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26 Apr 2022

Econ Digest

7 types of plastic waste that must be 100% recycled


        Plastics are widely used in our daily life, including consumer products, plastic bags, water bottles, straws, toys, plates, food packaging, etc., so the use of plastics inevitably generates a large amount of waste. The total amount of plastic waste in 2016 was 242 million tons. The top three countries and regions with the most plastic waste were the United States, the European Union and India, while Thailand was ranked 12th (4.8 million tons). However, the commonly used plastics are inherently non-biodegradable and need to be disposed of by incineration or landfill, thus causing pollution to water, soil and air. Figures from the city of Bangkok show that plastic waste was as high as 3,440 tons per day during April 2020, a 62% increase from April 2019, due to the growing popularity of food delivery and online shopping services during the COVID-19 pandemic, but only 19% of plastic was recycled, with the rest causing pollution.

        Thailand itself is working hard to reduce the problem of single-use plastic waste. The Thai government has set a roadmap to stop using seven types of plastics through cooperation between government departments, the private sector and the public, namely, to stop using oxo-plastics, plastic caps for drinking water bottles and microbeads by 2019, to stop using thin plastic bags, foam boxes for food packaging, disposable plastic cups and plastic straws by 2022, and to switch to plastic made of environmentally friendly materials, as well as to set a target that the above 7 types of plastic waste will be 100% recycled by 2027.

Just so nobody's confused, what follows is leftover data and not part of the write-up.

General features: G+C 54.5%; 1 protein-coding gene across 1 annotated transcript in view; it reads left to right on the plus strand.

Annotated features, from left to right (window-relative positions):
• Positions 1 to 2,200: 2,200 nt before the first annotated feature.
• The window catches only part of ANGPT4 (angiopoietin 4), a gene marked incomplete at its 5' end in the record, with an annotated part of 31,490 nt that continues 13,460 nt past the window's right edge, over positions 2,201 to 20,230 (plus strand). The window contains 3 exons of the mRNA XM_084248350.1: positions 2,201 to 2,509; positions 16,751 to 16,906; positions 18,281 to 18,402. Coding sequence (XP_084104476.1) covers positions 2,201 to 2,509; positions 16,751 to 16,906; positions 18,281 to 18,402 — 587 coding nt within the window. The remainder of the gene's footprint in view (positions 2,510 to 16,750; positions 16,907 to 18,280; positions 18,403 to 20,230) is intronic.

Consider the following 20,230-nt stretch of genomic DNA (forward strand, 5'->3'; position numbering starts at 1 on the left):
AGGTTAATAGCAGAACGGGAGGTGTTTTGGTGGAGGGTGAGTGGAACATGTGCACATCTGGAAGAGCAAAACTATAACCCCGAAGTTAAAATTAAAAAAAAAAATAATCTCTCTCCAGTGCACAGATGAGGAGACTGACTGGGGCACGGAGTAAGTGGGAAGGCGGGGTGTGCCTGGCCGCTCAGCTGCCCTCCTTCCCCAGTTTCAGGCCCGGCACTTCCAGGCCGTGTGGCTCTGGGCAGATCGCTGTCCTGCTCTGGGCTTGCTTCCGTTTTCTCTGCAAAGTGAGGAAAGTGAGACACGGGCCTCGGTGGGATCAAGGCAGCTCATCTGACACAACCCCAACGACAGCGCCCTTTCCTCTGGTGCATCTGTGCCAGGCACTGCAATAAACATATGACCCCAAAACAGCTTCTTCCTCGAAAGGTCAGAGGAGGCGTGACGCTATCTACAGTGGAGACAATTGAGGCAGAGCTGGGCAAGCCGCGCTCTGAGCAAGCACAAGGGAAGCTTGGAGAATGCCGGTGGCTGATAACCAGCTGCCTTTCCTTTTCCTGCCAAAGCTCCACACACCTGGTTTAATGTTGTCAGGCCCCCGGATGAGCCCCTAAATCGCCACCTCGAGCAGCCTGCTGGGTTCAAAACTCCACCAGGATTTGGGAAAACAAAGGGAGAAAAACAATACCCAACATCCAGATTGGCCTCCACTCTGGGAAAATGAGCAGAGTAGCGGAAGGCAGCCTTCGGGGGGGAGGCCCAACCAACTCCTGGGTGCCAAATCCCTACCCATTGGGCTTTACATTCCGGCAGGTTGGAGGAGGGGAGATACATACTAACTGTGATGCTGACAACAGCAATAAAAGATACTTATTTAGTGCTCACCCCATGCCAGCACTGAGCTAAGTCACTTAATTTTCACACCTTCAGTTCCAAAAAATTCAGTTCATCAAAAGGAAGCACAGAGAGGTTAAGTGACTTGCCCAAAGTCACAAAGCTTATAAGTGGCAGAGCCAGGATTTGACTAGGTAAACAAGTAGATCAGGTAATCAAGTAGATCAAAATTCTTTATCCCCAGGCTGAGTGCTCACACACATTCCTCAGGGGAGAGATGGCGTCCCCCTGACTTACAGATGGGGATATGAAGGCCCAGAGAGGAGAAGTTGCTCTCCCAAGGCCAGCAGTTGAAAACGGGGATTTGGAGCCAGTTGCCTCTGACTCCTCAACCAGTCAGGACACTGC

In 2020, the total value of Thailand’s plastics industry is THB 1 trillion, accounting for 6.4% of the GDP, of which the plastic processing industry is worth THB 850 billion. KResearch believes that in the future, operators in the plastics industry will face domestic and foreign measures and regulations to control their products and their impact on the environment. Operators should speed up improvements in production processes and adopt more environmentally conscious management principles throughout the life cycle of plastics, from design and plastic management during production processes, to eco-design that does not affect the environment (Eco-Design), plastic management during consumption and post-consumer plastic disposal. In addition, operators can also take advantage of existing government support measures such as industry support policies under the Bio-Circular Green Economy Model (BCG).

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Econ Digest